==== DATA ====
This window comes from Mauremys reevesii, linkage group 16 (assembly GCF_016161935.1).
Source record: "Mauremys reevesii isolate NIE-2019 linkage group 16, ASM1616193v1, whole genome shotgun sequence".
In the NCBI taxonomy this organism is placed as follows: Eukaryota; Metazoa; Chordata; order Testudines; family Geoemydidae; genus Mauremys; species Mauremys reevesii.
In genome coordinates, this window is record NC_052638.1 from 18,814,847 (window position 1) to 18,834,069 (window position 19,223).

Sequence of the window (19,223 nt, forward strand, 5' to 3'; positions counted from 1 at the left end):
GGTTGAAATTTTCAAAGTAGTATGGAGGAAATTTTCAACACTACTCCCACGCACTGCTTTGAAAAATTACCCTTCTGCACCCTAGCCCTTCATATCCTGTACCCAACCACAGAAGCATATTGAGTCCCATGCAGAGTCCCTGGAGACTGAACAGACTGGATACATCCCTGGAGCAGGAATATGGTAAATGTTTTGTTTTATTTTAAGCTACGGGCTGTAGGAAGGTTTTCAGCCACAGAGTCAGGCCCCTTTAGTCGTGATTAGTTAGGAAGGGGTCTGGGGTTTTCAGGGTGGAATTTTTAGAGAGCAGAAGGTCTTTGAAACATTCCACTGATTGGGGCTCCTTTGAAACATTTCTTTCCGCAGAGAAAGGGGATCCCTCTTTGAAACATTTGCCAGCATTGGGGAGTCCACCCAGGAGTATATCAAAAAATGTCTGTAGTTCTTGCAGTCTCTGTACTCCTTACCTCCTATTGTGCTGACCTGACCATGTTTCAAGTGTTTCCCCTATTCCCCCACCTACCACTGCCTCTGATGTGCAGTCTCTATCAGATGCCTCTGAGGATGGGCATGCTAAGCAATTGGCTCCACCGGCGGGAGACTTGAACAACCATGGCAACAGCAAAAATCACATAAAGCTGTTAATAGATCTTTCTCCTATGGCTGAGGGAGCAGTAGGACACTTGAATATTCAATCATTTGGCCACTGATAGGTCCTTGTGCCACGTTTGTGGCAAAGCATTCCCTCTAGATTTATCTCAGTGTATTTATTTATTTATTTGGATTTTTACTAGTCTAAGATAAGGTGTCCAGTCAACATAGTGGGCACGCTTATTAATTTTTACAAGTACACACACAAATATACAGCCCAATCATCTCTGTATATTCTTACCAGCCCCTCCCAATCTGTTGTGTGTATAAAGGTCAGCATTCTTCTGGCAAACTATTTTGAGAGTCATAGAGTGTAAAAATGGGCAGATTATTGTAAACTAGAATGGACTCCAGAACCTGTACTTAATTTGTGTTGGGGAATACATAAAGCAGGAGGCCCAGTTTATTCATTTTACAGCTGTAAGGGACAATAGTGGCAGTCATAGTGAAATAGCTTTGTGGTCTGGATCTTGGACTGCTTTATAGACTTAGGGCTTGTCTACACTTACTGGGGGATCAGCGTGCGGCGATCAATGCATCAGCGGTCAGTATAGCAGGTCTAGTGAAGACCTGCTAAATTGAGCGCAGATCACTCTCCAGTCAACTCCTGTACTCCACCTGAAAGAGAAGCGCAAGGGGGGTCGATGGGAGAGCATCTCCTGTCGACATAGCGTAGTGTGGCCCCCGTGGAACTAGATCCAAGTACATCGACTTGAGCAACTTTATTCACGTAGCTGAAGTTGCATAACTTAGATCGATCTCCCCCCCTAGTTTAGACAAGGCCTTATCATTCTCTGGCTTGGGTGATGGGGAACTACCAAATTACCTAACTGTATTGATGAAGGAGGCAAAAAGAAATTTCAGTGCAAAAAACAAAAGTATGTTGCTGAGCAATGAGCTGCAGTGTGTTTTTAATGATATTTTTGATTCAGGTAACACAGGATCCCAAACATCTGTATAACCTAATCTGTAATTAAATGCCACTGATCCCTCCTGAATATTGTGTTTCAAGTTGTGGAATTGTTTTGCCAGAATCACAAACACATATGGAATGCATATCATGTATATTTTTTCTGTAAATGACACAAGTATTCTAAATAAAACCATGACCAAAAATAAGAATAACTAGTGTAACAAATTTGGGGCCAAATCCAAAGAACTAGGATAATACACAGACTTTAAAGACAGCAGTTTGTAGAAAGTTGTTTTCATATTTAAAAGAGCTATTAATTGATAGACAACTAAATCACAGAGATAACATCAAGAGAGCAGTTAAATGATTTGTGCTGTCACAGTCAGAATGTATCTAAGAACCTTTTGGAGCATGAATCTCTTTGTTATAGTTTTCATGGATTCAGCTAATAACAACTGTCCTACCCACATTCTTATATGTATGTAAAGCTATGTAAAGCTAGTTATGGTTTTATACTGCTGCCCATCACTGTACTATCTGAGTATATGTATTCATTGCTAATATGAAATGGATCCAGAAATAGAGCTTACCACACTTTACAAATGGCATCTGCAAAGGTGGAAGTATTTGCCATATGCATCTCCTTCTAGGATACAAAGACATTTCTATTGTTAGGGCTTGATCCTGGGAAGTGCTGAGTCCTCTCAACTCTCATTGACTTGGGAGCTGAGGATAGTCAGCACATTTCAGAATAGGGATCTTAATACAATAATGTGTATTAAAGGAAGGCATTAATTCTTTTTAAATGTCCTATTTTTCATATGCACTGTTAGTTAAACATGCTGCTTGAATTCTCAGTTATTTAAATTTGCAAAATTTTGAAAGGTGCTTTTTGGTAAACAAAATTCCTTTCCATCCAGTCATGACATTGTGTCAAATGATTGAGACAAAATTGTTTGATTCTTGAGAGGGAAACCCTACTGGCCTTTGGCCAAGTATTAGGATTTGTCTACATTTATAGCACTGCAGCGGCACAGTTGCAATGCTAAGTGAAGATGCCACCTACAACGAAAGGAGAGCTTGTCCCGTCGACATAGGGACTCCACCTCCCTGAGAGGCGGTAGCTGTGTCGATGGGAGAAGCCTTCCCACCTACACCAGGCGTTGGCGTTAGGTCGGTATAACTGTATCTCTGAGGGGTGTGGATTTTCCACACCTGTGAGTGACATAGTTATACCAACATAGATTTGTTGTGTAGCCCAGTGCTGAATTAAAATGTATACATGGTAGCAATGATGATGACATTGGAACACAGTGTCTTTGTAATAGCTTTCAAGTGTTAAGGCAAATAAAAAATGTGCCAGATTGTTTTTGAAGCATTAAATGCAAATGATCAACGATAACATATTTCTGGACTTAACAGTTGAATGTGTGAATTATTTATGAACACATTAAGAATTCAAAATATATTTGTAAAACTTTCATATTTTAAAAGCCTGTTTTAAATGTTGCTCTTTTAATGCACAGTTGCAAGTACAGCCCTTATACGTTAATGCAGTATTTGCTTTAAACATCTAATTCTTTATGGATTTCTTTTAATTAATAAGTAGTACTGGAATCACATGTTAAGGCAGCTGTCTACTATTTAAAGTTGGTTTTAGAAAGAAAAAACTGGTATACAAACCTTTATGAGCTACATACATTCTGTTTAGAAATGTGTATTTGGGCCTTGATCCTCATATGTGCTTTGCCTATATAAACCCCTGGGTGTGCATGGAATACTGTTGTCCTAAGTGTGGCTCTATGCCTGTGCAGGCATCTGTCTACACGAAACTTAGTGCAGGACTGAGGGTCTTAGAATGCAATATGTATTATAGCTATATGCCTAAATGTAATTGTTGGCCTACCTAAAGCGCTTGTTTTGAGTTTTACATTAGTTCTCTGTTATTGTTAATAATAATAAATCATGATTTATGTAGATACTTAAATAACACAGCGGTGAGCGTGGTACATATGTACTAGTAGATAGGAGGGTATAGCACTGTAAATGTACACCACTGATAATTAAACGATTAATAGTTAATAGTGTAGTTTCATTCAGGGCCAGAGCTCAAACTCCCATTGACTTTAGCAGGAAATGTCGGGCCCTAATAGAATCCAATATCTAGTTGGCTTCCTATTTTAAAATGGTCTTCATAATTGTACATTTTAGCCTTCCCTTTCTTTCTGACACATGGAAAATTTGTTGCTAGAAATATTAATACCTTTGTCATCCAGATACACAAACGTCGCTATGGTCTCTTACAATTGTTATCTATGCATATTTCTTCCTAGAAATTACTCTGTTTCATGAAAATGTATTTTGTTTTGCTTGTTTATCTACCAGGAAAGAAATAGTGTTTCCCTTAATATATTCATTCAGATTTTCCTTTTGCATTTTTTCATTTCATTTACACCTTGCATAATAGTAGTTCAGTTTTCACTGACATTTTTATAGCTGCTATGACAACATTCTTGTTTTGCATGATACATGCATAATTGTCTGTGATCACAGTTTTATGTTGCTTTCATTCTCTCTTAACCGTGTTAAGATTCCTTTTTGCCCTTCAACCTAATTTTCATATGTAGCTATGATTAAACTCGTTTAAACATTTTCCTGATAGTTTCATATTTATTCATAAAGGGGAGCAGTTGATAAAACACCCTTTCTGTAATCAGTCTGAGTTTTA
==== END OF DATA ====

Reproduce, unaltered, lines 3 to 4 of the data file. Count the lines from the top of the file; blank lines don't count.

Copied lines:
In the NCBI taxonomy this organism is placed as follows: Eukaryota; Metazoa; Chordata; order Testudines; family Geoemydidae; genus Mauremys; species Mauremys reevesii.
In genome coordinates, this window is record NC_052638.1 from 18,814,847 (window position 1) to 18,834,069 (window position 19,223).